iHee: I have read your articles on tho
street car question. I will say that the
Omaha ftreet Car compony gives a man
less time to get on and off Its cars, and
;ull you hear when the street car is
crowded Is "Crowd up In front!" Tht
different railroads will seat all their pas
sengers, and If thoy havo to fill their
I'liliman cars, everybody gets a seat on
n railroad train. I ImVe ridden on the
street cars of Milwaukee, Chicago, Min
neapolis, St. Paul, Seattle, Portland, ore.,
and Detroit, nnd will say that Omaha has
the poorest car service 1 have come hi
A. J. ADAMS,
3704 North Twenty-second street.
Korppil Wmle of Time.
OMAHA, Nov. 14. To the Editor of The
Heo; Good for The Bee. You never'took
up a more popular demand than that for
better street enr eervlce. Waiting for
cars keops me from getting home from
fifteen to thirty minutes earlier every
evening, and the same Is true of many of
my neighbors. DUNDEE.
New C'oniplnlnt by Woman.
OMAHA, Nov. 15.-To tho Editor of The
Bi-e; I saw your nrtlcle In The Beo last
night, nnd think It n nearly time to start
something In that lino.
Take It nt Twenty-fourth and Ames,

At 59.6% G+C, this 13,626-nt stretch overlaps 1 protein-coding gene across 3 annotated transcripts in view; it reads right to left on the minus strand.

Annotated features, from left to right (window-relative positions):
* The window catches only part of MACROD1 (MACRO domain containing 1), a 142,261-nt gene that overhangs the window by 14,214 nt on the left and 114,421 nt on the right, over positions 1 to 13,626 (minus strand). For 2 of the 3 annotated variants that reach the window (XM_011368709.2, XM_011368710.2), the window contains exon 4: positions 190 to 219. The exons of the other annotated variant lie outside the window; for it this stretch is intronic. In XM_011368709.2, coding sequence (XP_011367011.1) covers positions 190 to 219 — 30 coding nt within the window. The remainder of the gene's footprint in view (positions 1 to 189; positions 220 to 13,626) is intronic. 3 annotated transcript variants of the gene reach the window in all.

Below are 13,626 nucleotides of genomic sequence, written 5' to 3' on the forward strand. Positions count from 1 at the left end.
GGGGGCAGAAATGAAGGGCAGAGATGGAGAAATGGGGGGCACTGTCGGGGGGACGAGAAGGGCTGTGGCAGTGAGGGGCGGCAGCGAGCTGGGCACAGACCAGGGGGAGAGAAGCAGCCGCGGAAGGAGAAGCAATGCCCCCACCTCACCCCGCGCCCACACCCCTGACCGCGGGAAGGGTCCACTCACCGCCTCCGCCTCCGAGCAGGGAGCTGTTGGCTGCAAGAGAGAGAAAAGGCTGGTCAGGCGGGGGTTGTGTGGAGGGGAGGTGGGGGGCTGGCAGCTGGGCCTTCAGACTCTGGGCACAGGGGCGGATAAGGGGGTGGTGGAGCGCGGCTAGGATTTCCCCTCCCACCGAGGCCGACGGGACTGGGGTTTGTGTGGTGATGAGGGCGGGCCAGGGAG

transferring north, south or cabt. If the
conductors boo peoplo l tinning to catch
tho car, they start right out. It makes
no difference what kind of weather It Is.
I think tho Btrect'cars ought to bo made
to wait a certain time when there Is
j another car coming,
Klrst Hand Corroboration,
OMAHA, Nov. 14. To the Editor of The
Bto: You wanted the opinion of tho
public about the street car service-well,
it i. .urn ih
1 city of the slzn of Omaha I was ever In
I am employed down In tho city until 0
o'clock. I have to stand up tn the car
all the way, because It Is Impossible to
get a seat or walk home. J, S.
I'laliit nf n I.iiiir Distance Traveler.
SOUTH OMAHA, Nov. 15,-To tho Kd
llor of Tho Bee: Regarding tho street
car service, I will say all wo need Is
more cars. On the Benson nnd Albright
lines over half tho "passengers don't
know what It Is to get reasonable stand
ing room mornings and evenings, It Is